Izzie and the CFS journey

So, some people might think it’s weird for me to post about this on a blog that anyone can read but meh, to me it’s not something I feel I need to keep a secret and it could probably be helpful for me to talk about as I’m sure there are some amongst you lucky offer holders who do or will experience similar circumstances. So this blog is about my year leading up to my CFS/ME diagnosis.

What is CFS/ME I hear you ask? CFS/ME stands for Chronic Fatigue Syndrome/Myalgic Encephalomyelitis. They are two names for the same condition and it’s up to the sufferer which one they use… I personally prefer to say that I have CFS as it’s less confusing and it makes it easier for other people to understand. CFS is a disorder which primarily causes persistent fatigue that doesn’t go away with rest. Other symptoms include headaches, joint pain, swollen glands, insomnia (ironically) and, my personal demon, brain fog. There are many different severities of CFS. Those who are particularly badly affected may have difficulty looking after themselves and doing simple tasks like washing, dressing and getting out of bed. I am lucky enough to be only mildly affected.

How does it affect me? My main symptom is fatigue. I’m not lying when I say I fall asleep in over half the lectures I attend each week (just ask my friends. They think it’s hilarious). I also experience the dreaded ‘brain fog.’ This means different things for different people but for me, the only way I can think of to describe it is when  you set your computer to ‘sleep’ – it’s still switched it on but it’s powered down and not really doing anything. When I’m in a fog, I’m awake but I can’t concentrate, focus on reading and writing or make much sense of what’s going on around me. I sometimes have difficulty recalling the right words for what I want to say in normal conversation as well.

How have I dealt with my problem this year? I’ve had problems with fatigue for a while now but only properly decided to pursue a diagnosis when I arrived at university. I visited the Imperial College Health Centre (which you must register at during Freshers week, I cannot stress how important it is), had some blood tests and was referred to the CFS clinic at the hospital. In the time between being referred and receiving an appointment, I can’t say that I was very proactive about handling my problem. I stressed relentlessly about the fact I was missing out a lot of major content in my courses either through being mentally out of it during class time or skipping lectures because I was too tired to attend. People kept telling me to record my lectures but embarassment prevented me from doing so.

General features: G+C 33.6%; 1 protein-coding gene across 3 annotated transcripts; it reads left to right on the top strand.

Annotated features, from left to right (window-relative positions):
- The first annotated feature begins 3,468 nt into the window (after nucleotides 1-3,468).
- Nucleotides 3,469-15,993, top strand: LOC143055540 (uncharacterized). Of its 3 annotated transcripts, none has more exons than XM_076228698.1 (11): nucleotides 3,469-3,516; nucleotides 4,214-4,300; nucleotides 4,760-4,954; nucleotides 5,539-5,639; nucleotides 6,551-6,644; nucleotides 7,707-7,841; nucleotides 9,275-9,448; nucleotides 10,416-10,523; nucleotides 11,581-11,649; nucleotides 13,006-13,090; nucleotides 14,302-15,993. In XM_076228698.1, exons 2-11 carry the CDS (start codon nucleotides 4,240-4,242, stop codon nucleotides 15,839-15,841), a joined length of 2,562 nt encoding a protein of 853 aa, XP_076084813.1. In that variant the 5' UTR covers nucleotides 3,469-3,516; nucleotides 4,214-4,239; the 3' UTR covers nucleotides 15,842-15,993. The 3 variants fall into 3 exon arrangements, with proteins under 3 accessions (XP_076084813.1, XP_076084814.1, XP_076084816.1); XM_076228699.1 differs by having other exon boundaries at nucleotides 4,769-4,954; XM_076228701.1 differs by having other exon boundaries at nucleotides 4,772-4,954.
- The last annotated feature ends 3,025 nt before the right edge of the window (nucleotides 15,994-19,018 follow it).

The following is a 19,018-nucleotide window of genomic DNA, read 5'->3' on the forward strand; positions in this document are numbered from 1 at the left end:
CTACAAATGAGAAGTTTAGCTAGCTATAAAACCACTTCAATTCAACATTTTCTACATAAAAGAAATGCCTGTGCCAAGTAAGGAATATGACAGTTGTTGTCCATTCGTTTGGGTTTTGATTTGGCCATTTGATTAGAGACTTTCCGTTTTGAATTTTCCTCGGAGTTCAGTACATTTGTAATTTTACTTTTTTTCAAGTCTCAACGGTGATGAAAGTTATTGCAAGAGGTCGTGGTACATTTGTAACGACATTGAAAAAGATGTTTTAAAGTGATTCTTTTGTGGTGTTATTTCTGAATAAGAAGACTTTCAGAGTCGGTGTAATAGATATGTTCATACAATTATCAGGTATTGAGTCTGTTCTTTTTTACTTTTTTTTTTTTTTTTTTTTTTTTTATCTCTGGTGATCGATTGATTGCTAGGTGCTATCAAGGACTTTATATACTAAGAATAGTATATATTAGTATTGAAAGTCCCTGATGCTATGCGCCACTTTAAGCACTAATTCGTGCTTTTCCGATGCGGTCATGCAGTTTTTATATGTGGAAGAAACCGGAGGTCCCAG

What changed? When I received my diagnosis I was able to meet with my senior tutor and discuss what the department could do to help me out. This was the best thing I’ve done all year. Throughout the year I had been met with suspicion by other members of staff and my GP at home who thought it was all in my head, but now I knew I wasn’t being ridiculous (WIN!). I’ve now been offered mitigating circumstances to make taking my exams easier for me, permission to record all my lectures and the department have an understanding of what’s wrong with me and why it can be difficult for me to attend very long practicals and lectures sometimes. Meeting with a specialist also helped me as I learnt some strategies for dealing with my tiredness. Imperial can be a very pressured environment sometimes and I often feel like if I’m not studying for five hours a night with no break I’m doing something wrong – recognising that my body physically cannot handle doing this was a big step forward for me. I need to take regular breaks and that’s ok!

Why am I telling you this? If you have CFS, or any other condition which can make your learning experience more challening, the most helpful thing you can do is make your department aware. They have a duty to accommodate you and help you out if you’re struggling. It’s important to do this early on in the academic year so that if you need any special arrangements for your exams, this can be sorted out for you. I, for example, am allowed to take breaks every hour during my exams this summer to help me come back from the physical effect that mental stress has on me. Another thing I want to say to people in this position is that you deserve to be heard. If people are being dismissive or unhelpful about whatever your problem is, it is important to meet with your senior tutor/personal tutor/department head to talk about it, because it is not ok for people to treat you like your problem doesn’t matter, especially if it’s something invisible like CFS.

In conclusion I didn’t write this blog to be inspirational or to make people feel sorry for me – this blog is for sharing my university experience with you guys and that’s what I’m doing. I have a pretty fabulous university life which is made more challenging at times by the fact I am regularly overcome with an overwhelming desire to take a nap in unfortunate places (like tutorials. oops). Know that whatever your circumstances you can still have a great time at university and get a fantastic degree – but make sure to speak up and know that you 100% deserve to be accommodated by your department if you find academic life a challenge.

Stay healthy friends! (And try not to get referred to Hillingdon Hospital during your time here. As I have mentioned previously, it is a massive pain in the bum to get to and you might get lost and take 3 hours to get home which is no fun)

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